Tag: Marketing Campaigns

To Trap or not to Trap? The House of Hustle

When will brands learn to appreciate culture properly?

Puma & JD have recently partnered up for an event where the theme was “Trap”. For those who may not be familiar with the meaning of “trap”, it means working and it can be applied in any manor.

Nothing wrong with the term but its the theme which they based the trap, a f**king crack house. I mean I don’t know whether to laugh or cry, I already have an idea in my head on the type of character who approved this event. A middle-class privileged, thinking Shoreditch is edgy but now too mainstream, so I pop over to Dalston as its more up and coming prat. There’s a term for people like this, culture vultures. Only want the best part of cultures and don’t like to focus on the rest.

Brands need to understand that in order to talk about certain topics you need to speak to people who REALLY come from that background and can give you first hand insights, if there was any level headed person that was consulted on this project, they would tell you not to do an event around a crack house.

You can’t place branded content on topics such as this because it comes with baggage, in this instance violence, addiction and homelessness to name a few. An event such as this should not be one for those who have never been in a real crack house to now feel safe and start glamorising it at a brand event across their social media.

With all this being said, it goes back to my previous blog, lack of knowledge for different diversities. The solution, hire and consult with people from backgrounds you want to talk about.

Here’s the selling part, if you are a brand and you’re having troubles connecting with different cultures, let’s have a chat ;

Who f**king checks it before it goes out?

That’s the first thing I was asking when I saw the Kendall Jenner’s Pepsi ad and it’s the same thing I’m asking my self now seeing H&M’s image of the little black boy in the “Coolest Monkey In The Jungle” hoody. But to be honest I already know the answer.

With H&M’s hoody of the “Coolest Monkey In The Jungle”, they were never going to win. If a little white kid wore it for the product shot, it’d pass until a black kid wears it and the parents take a picture and call out H&M on social media. H&M was never really going to win this.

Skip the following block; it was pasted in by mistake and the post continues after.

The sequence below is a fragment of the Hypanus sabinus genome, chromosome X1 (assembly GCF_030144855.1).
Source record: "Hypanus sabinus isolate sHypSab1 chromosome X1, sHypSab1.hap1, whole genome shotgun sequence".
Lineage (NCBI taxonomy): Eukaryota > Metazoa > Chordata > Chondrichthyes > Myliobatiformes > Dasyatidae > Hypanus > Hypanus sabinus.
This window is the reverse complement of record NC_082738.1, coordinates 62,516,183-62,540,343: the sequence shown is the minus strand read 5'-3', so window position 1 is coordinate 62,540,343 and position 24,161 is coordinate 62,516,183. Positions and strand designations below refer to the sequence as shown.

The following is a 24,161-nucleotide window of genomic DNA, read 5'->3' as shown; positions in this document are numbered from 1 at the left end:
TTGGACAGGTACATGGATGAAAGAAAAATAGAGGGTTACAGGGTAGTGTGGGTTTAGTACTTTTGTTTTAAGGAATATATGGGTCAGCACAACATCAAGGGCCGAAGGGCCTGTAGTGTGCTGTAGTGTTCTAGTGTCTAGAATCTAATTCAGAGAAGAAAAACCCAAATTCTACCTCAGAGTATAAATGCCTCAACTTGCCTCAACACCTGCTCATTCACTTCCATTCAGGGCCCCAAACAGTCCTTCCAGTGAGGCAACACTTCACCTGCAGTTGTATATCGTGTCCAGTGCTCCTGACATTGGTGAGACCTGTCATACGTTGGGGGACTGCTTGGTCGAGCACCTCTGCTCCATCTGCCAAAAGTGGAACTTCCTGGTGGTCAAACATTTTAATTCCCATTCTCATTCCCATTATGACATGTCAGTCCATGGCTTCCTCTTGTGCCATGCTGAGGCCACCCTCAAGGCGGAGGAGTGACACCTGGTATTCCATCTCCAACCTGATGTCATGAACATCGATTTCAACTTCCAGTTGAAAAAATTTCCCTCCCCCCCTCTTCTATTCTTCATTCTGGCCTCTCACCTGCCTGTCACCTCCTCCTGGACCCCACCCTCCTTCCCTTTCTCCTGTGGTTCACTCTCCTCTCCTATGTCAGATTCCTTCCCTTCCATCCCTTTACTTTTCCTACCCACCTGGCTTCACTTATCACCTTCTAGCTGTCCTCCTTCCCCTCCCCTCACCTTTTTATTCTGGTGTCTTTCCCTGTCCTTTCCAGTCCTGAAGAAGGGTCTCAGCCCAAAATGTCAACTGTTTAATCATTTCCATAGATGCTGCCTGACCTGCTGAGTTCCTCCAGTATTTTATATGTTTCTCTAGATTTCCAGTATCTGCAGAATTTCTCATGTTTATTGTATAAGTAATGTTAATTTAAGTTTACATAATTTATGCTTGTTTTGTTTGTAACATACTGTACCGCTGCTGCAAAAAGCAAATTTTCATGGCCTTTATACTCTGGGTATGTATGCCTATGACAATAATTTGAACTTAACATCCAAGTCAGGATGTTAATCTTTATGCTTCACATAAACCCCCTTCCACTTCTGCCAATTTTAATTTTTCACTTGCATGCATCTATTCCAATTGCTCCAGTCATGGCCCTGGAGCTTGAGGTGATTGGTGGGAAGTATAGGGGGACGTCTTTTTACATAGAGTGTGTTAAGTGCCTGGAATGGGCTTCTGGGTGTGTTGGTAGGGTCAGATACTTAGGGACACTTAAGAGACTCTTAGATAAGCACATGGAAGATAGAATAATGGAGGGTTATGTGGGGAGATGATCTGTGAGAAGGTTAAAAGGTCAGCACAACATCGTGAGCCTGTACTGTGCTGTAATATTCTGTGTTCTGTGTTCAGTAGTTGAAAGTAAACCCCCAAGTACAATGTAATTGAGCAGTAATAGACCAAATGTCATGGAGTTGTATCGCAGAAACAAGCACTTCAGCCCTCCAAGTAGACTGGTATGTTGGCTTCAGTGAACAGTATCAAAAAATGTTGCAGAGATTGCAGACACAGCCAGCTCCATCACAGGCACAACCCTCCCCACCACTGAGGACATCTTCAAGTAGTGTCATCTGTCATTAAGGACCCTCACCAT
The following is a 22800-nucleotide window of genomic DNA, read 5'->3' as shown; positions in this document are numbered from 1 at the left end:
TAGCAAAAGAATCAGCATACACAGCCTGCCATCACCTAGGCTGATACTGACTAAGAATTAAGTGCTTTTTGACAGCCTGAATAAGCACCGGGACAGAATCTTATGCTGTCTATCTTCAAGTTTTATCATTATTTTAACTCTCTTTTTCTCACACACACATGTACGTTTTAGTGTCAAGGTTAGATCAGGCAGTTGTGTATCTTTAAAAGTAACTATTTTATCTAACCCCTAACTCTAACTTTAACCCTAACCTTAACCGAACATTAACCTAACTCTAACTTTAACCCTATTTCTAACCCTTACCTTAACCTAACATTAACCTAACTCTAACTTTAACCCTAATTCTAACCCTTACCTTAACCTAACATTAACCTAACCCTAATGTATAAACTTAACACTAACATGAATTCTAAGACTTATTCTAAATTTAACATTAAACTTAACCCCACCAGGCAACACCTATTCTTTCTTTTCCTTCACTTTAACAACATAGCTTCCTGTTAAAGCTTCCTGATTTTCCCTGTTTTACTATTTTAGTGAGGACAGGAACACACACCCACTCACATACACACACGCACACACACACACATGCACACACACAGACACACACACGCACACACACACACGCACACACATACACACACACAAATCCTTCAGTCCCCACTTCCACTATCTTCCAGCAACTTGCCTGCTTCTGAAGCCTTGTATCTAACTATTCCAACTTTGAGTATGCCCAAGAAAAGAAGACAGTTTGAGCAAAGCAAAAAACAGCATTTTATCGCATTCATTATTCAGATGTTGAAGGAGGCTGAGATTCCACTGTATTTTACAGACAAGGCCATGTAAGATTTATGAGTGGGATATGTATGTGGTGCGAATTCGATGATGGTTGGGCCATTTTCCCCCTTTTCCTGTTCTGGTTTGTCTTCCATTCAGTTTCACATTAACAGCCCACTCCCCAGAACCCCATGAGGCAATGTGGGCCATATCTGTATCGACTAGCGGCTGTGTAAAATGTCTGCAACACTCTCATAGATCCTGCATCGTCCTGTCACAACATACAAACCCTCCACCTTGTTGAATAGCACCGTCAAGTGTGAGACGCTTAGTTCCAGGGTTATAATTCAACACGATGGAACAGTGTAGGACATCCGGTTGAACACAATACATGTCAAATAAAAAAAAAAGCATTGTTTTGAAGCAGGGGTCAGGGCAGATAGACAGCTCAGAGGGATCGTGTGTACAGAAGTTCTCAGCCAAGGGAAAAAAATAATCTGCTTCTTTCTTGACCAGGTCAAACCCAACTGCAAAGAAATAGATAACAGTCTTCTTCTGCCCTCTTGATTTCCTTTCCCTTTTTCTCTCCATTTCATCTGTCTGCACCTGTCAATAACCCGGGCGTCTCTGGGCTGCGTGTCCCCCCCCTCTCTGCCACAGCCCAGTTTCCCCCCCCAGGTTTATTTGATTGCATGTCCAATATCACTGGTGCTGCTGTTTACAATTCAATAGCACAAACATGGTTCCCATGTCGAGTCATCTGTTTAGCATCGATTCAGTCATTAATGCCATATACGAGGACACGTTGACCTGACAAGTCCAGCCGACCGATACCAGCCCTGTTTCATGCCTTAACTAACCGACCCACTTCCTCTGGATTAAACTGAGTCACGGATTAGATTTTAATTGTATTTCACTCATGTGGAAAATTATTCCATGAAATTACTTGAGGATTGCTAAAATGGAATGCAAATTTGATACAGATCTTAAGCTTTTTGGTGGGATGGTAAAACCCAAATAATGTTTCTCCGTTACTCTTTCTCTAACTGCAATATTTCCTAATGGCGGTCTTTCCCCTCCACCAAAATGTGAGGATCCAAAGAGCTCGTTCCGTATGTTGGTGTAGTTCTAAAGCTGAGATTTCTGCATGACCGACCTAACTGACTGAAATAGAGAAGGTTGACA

What’s going wrong?

There’s a real disconnect when corporate brands try and infuse themselves in different cultures, they need to know when they’re doing it correctly and when they’re just being offensive. We’re now seeing the crack in the pavements. The reason for this? Lack of diversity of people from different backgrounds working on these projects.

Can this be solved?

The issue won’t be solved by just hiring people from different backgrounds to reach a set criteria, it’s about using people from different backgrounds and their knowledge to create work which has a connection with the consumer from the culture which you are trying to speak to. First-hand experience and knowledge is and always will be better than some report conducted by someone, not from the end consumer. Of course, not everyone might have the luxury of using people from different backgrounds to ask these questions but finding them for research purposes is more than available.

I don’t care what anyone says to be honest if you want to sell, SELL. However when you want to start using social issues, you will be treading on thin ice, because if you do not get it correct, it will be very difficult to recover from the disaster, you only get one shot at this. Consumers, they’re not stupid and they will call your brand out. FACT.